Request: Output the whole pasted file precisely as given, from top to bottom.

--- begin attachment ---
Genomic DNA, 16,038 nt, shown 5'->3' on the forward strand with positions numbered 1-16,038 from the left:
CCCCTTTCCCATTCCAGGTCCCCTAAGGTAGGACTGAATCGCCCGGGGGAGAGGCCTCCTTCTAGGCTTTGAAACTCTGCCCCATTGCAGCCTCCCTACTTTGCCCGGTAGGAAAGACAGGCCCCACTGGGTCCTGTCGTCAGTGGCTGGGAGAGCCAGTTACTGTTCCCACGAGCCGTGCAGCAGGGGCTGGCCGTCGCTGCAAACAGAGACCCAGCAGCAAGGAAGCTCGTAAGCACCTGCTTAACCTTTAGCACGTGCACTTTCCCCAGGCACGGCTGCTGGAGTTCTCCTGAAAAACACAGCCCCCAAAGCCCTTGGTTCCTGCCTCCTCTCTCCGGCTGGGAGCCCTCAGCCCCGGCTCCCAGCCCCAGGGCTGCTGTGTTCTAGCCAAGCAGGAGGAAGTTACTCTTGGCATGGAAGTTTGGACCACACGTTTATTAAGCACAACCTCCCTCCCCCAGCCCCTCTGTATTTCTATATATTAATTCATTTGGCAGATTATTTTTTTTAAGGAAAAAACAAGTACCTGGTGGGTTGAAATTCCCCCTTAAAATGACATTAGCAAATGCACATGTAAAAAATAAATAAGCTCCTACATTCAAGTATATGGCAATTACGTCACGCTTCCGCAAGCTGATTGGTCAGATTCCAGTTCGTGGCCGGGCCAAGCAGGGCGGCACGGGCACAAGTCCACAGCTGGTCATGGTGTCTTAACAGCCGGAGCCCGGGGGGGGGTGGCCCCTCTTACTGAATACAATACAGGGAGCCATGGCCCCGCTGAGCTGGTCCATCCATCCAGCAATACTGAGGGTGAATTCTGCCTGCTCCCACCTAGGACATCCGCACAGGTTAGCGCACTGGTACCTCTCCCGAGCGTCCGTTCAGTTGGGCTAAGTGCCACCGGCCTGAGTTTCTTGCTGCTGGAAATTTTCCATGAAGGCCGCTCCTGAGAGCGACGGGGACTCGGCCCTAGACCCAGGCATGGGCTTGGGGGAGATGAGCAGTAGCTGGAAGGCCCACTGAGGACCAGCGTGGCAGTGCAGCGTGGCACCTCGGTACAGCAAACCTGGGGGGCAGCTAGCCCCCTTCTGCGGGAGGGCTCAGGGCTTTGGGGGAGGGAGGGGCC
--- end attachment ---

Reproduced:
Genomic DNA, 16,038 nt, shown 5'->3' on the forward strand with positions numbered 1-16,038 from the left:
CCCCTTTCCCATTCCAGGTCCCCTAAGGTAGGACTGAATCGCCCGGGGGAGAGGCCTCCTTCTAGGCTTTGAAACTCTGCCCCATTGCAGCCTCCCTACTTTGCCCGGTAGGAAAGACAGGCCCCACTGGGTCCTGTCGTCAGTGGCTGGGAGAGCCAGTTACTGTTCCCACGAGCCGTGCAGCAGGGGCTGGCCGTCGCTGCAAACAGAGACCCAGCAGCAAGGAAGCTCGTAAGCACCTGCTTAACCTTTAGCACGTGCACTTTCCCCAGGCACGGCTGCTGGAGTTCTCCTGAAAAACACAGCCCCCAAAGCCCTTGGTTCCTGCCTCCTCTCTCCGGCTGGGAGCCCTCAGCCCCGGCTCCCAGCCCCAGGGCTGCTGTGTTCTAGCCAAGCAGGAGGAAGTTACTCTTGGCATGGAAGTTTGGACCACACGTTTATTAAGCACAACCTCCCTCCCCCAGCCCCTCTGTATTTCTATATATTAATTCATTTGGCAGATTATTTTTTTTAAGGAAAAAACAAGTACCTGGTGGGTTGAAATTCCCCCTTAAAATGACATTAGCAAATGCACATGTAAAAAATAAATAAGCTCCTACATTCAAGTATATGGCAATTACGTCACGCTTCCGCAAGCTGATTGGTCAGATTCCAGTTCGTGGCCGGGCCAAGCAGGGCGGCACGGGCACAAGTCCACAGCTGGTCATGGTGTCTTAACAGCCGGAGCCCGGGGGGGGGTGGCCCCTCTTACTGAATACAATACAGGGAGCCATGGCCCCGCTGAGCTGGTCCATCCATCCAGCAATACTGAGGGTGAATTCTGCCTGCTCCCACCTAGGACATCCGCACAGGTTAGCGCACTGGTACCTCTCCCGAGCGTCCGTTCAGTTGGGCTAAGTGCCACCGGCCTGAGTTTCTTGCTGCTGGAAATTTTCCATGAAGGCCGCTCCTGAGAGCGACGGGGACTCGGCCCTAGACCCAGGCATGGGCTTGGGGGAGATGAGCAGTAGCTGGAAGGCCCACTGAGGACCAGCGTGGCAGTGCAGCGTGGCACCTCGGTACAGCAAACCTGGGGGGCAGCTAGCCCCCTTCTGCGGGAGGGCTCAGGGCTTTGGGGGAGGGAGGGGCC